Facts of the Case

Reportedly, the mother and father were married in 2003 and had two children during their marriage. In 2013, the father filed for divorce. The parties came to an agreement with regards to custody but agreed to allow the court to determine property division and financial matters. The court subsequently awarded the mother $1,770 in monthly child support, based on the mother’s imputed annual income of $25,000 and the father’s imputed annual income of $75,000, after which both parents appealed.

Imputed Income in Child Support Cases

Under New York law, a court has broad discretion with regards to imputing income when calculating an appropriate amount of child support and is not limited to what the parties represent with regards to their finances. Specifically, a court may impute income based on a parent’s future earning capacity, employment history, educational background, and money received from friends and family. In imputing income to a parent, however, a court must provide a record that clearly indicates the source of the imputed income, the reasons for imputing income to the parent, and the calculations that resulted from the imputed income.

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Simply because a marriage is ending does not mean that there is animosity and discord. Rather, many married couples mutually agree that their marriage should end and on the terms of their divorce. Thus, in some cases, a couple can seek an uncontested divorce. Simply because parties agree that they should end their marriage does not mean that they should proceed without an attorney, however, and it is prudent for people seeking a contested or uncontested divorce to retain an experienced New York divorce attorney to protect their rights.

Eligibility for an Uncontested Divorce

First, anyone seeking a divorce in New York must meet the residency requirement. This means that either the person or his or her spouse must have been living in New York for a minimum of two continuous years prior to filing for divorce, or that either spouse lived in New York for at least one continuous year and either got married in New York, lived in New York while married, or the grounds for the divorce took place in New York. Lastly, the residency requirement will be met if both spouses are residents of New York on the day the divorce action is filed, and the grounds for the divorce occurred in New York State.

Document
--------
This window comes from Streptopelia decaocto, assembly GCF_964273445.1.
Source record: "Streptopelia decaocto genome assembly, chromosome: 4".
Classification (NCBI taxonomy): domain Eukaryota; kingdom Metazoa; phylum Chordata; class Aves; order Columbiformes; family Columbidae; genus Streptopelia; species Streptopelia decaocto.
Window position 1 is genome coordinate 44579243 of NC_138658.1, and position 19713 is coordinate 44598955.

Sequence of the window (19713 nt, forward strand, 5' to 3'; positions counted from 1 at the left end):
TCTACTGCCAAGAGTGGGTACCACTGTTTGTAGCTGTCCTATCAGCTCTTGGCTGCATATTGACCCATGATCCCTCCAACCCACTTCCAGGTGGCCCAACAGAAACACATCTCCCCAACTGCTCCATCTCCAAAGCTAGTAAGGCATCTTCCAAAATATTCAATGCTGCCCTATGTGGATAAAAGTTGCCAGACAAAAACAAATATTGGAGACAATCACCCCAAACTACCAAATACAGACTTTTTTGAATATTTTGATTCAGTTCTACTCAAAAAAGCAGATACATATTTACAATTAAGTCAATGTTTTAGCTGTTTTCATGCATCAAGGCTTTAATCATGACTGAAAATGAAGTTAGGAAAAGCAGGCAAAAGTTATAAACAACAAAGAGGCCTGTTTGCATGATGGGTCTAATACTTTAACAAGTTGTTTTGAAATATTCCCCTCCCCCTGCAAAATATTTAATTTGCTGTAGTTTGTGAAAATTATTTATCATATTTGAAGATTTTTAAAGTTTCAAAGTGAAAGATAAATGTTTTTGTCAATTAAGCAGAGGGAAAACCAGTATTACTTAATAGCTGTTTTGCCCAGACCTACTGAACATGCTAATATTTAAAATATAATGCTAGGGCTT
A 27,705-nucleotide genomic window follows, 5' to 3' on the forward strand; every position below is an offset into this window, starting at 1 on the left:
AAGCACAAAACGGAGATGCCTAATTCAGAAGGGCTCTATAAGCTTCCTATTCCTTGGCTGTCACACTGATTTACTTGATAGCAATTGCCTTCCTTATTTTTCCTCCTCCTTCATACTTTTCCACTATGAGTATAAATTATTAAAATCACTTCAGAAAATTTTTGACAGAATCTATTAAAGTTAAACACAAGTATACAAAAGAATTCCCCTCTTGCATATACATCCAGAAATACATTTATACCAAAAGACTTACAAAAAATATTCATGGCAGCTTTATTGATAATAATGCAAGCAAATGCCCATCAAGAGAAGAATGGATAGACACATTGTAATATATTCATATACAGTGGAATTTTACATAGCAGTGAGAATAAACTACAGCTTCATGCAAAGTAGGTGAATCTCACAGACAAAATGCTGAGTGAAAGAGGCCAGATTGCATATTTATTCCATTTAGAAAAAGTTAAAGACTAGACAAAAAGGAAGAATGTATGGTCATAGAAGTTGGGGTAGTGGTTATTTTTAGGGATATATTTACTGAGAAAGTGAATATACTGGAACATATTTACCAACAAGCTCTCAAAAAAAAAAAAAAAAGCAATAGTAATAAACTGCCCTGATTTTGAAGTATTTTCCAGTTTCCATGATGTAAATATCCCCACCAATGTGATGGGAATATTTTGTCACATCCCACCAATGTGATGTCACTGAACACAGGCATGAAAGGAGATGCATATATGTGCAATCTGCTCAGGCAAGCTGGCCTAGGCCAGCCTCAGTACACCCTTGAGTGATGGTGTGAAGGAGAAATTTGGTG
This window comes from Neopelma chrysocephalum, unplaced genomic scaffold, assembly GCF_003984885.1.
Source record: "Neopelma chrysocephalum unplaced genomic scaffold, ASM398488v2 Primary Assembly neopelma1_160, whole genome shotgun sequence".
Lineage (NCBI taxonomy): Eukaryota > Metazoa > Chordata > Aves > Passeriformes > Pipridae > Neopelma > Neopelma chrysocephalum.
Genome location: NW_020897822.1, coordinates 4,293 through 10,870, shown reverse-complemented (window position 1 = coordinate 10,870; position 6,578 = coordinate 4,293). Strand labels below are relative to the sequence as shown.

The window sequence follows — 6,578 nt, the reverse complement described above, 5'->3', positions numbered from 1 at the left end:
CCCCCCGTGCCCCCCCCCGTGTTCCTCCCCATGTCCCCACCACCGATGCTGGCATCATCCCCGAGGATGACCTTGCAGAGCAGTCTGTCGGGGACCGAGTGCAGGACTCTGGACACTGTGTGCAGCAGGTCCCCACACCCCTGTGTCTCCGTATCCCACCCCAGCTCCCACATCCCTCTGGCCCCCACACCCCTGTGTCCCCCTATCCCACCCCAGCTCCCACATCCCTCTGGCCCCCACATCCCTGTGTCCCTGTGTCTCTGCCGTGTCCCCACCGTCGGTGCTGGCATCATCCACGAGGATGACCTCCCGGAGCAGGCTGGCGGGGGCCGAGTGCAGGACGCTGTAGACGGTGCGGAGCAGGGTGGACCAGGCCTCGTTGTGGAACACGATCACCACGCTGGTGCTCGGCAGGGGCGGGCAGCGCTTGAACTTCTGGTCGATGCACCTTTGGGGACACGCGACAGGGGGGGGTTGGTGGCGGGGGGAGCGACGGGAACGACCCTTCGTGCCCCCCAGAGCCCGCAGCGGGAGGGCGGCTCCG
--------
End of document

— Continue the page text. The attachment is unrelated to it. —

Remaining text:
If residency requirements are met, a petition for an uncontested divorce can be filed if both parties agree on several key factors. Specifically, both parties must agree to divorce and for the grounds of the divorce. They must also come to an agreement regarding how any marital property or debt should be divided, and whether either spouse should pay spousal support. In cases in which a couple has minor children, the parties must also come to an agreement regarding custody of the children and parenting time, and whether either parent will be required to pay child support, and if so, the amount of the support.

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With the ever-expanding global economy, it is not uncommon for a married couple to reside in more than one country. If an international couple decides to end their marriage, which country has jurisdiction over a divorce action often becomes a point of contention. In a recent New York case in which the parties disputed whether Thailand or New York was the proper forum to proceed with a divorce, the court discussed the standard for enjoining a party from proceeding with a divorce action in a foreign court. If you or your spouse intend to seek a divorce internationally, it is prudent to speak with a trusted New York divorce attorney regarding what measures you can take to protect your rights.

Facts of the Case

Allegedly, the husband and the wife married in Thailand in March of 2012. They signed a prenuptial agreement on the same day as their marriage. The wife was a citizen of Thailand and Canada, and an overseas citizen of India, while the husband was a citizen of the United States. The couple resided in Thailand for five years and then moved to New York. Ultimately, there was a breakdown of the marriage. The wife filed a Hague petition seeking a declaration that the couple’s son was a resident of Thailand but ultimately conceded that New York had jurisdiction over child custody and support matters. The wife then filed a divorce petition in Thailand in August 2019.